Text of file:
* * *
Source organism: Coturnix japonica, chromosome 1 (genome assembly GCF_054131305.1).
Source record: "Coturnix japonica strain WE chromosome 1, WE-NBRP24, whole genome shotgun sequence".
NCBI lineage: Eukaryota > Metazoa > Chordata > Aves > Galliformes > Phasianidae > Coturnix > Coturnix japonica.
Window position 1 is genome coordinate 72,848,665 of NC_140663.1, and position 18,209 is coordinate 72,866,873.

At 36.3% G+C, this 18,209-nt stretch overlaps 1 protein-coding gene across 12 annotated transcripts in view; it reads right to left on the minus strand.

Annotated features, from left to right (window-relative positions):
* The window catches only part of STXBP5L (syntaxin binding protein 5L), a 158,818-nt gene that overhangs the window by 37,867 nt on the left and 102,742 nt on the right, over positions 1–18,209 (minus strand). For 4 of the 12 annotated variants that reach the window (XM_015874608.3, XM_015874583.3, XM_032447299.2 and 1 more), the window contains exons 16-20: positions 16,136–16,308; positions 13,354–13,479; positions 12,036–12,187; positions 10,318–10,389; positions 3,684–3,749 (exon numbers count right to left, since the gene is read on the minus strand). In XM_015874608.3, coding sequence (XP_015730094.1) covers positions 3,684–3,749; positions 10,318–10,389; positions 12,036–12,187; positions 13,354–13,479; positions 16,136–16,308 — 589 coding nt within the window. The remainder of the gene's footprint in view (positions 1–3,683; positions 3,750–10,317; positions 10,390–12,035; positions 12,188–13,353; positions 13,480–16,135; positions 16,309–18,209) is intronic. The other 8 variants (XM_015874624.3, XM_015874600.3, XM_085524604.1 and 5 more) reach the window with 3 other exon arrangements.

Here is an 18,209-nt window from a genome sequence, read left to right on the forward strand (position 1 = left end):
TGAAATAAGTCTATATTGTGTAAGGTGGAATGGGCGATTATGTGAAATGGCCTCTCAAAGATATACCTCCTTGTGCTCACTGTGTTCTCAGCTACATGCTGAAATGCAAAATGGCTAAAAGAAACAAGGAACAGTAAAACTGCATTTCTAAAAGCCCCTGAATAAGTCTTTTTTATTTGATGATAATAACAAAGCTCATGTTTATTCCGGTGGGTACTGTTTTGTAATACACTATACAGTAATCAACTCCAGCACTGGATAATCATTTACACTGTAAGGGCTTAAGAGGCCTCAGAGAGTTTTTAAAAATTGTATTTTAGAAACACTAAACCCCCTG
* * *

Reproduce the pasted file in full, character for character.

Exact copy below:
Source organism: Coturnix japonica, chromosome 1 (genome assembly GCF_054131305.1).
Source record: "Coturnix japonica strain WE chromosome 1, WE-NBRP24, whole genome shotgun sequence".
NCBI lineage: Eukaryota > Metazoa > Chordata > Aves > Galliformes > Phasianidae > Coturnix > Coturnix japonica.
Window position 1 is genome coordinate 72,848,665 of NC_140663.1, and position 18,209 is coordinate 72,866,873.

At 36.3% G+C, this 18,209-nt stretch overlaps 1 protein-coding gene across 12 annotated transcripts in view; it reads right to left on the minus strand.

Annotated features, from left to right (window-relative positions):
* The window catches only part of STXBP5L (syntaxin binding protein 5L), a 158,818-nt gene that overhangs the window by 37,867 nt on the left and 102,742 nt on the right, over positions 1–18,209 (minus strand). For 4 of the 12 annotated variants that reach the window (XM_015874608.3, XM_015874583.3, XM_032447299.2 and 1 more), the window contains exons 16-20: positions 16,136–16,308; positions 13,354–13,479; positions 12,036–12,187; positions 10,318–10,389; positions 3,684–3,749 (exon numbers count right to left, since the gene is read on the minus strand). In XM_015874608.3, coding sequence (XP_015730094.1) covers positions 3,684–3,749; positions 10,318–10,389; positions 12,036–12,187; positions 13,354–13,479; positions 16,136–16,308 — 589 coding nt within the window. The remainder of the gene's footprint in view (positions 1–3,683; positions 3,750–10,317; positions 10,390–12,035; positions 12,188–13,353; positions 13,480–16,135; positions 16,309–18,209) is intronic. The other 8 variants (XM_015874624.3, XM_015874600.3, XM_085524604.1 and 5 more) reach the window with 3 other exon arrangements.

Here is an 18,209-nt window from a genome sequence, read left to right on the forward strand (position 1 = left end):
TGAAATAAGTCTATATTGTGTAAGGTGGAATGGGCGATTATGTGAAATGGCCTCTCAAAGATATACCTCCTTGTGCTCACTGTGTTCTCAGCTACATGCTGAAATGCAAAATGGCTAAAAGAAACAAGGAACAGTAAAACTGCATTTCTAAAAGCCCCTGAATAAGTCTTTTTTATTTGATGATAATAACAAAGCTCATGTTTATTCCGGTGGGTACTGTTTTGTAATACACTATACAGTAATCAACTCCAGCACTGGATAATCATTTACACTGTAAGGGCTTAAGAGGCCTCAGAGAGTTTTTAAAAATTGTATTTTAGAAACACTAAACCCCCTG